New Number One Linux Vendor to Port Reuters Financial App

HP, Red Hat, Intel to help port Reuters Market Data Systems software to Linux.

Hewlett-Packard, which having completed its merger with Compaq now claims the title of largest Linux services company in the world, announced Thursday that it has landed a joint project with Red Hat and Intel to port the Reuters Market Data Systems software to Linux. An HP spokesperson estimated that the deal "could exceed $200 million."

The Reuters software is designed to integrate market data and news for thousands of users within a financial institution. Financial institutions are demanding that more and more software run on Linux. Tom McDonald, executive director at Morgan Stanley, said "Support for this platform from Reuters is important to our efforts and is strategic to Morgan Stanley."

Peter Blackmore, Executive Vice President of HP's Enterprise Systems Group, said at a press conference that HP now has "twice the market share of any of our competitors" in Linux services. The financial industry is a key area for HP, he added, with "a huge pent up demand" for financial applications on Linux. "We have a completely dedicated vertical line of business to this market," he added.

Michael Tiemann, CTO of Red Hat, said that Linux is a faster, not just a cheaper, alternative to proprietary UNIX. For exaple, he said, Credit Suisse First Boston moved its trading software from UNIX on proprietary hardware to Linux on Intel with a 20X performance gain. "Linux is becoming the dominant platfrom in the financial services market," Tiemann said, "We are breaking UNIX bottlenecks on Wall Street." Another Red Hat customer on Wall Street is reporting a 3X throughput improvement for an in-house Java application, he said.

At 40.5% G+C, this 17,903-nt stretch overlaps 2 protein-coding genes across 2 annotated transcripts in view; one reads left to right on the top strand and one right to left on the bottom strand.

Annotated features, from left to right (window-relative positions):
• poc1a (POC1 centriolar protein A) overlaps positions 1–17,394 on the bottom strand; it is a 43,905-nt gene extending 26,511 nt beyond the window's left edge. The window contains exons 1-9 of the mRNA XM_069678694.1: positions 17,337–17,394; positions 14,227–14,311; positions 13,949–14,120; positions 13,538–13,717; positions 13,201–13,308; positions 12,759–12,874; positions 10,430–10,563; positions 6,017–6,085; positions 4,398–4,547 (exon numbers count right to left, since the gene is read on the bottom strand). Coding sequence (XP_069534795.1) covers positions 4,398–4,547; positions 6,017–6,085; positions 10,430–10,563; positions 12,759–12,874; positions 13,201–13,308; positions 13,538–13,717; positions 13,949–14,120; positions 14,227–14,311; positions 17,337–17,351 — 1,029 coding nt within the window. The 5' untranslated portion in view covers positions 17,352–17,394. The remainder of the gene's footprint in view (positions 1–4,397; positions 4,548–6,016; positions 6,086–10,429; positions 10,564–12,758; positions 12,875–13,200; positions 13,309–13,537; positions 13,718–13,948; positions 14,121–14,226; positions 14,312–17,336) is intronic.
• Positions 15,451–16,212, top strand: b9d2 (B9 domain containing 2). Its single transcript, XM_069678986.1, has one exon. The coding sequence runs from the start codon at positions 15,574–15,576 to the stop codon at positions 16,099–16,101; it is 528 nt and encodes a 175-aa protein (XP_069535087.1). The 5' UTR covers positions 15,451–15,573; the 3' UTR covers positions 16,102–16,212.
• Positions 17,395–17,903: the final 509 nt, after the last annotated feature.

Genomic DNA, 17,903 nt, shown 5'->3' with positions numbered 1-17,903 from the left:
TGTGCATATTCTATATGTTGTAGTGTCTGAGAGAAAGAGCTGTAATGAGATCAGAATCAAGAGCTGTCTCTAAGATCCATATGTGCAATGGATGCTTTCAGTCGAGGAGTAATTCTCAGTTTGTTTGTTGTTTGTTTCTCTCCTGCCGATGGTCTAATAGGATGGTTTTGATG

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Re: New Number One Linux Vendor to Port Reuters Financial App

Anonymous's picture

One word: Scalability

From embedded systems to super computers.

Unbelievable scalability. IMHO.

No disrespect to Linux, but what about the BSDs??

Romulus007's picture

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Folks! I just don't get it!! I am a big fan of Linux (Suse & Mandrake) and the BSDs (Net, Open and Free), but I can't understand for the sake of sanity why the BSDs do not also share the spotlight with Linux with regards to big vendors like HP, IBM, Compaq, et al. Can someone explain? The BSDs have been around since the 70s and is battle-tested everyday on Yahoo, WalnutCreek, HotMail (some parts) and its architectual design is very clean (note how easy it is to port NetBSD to any platform).

So, am I missing out on something or what? You have legends like Bill Joy (Cal-Berkely days), Jordan Hubbard, Theo de Radt, and the other extremely talented "core group" members whom are "as good as it gets", but all the MONEY, somehow, seems to flow towards Linux. Why is that?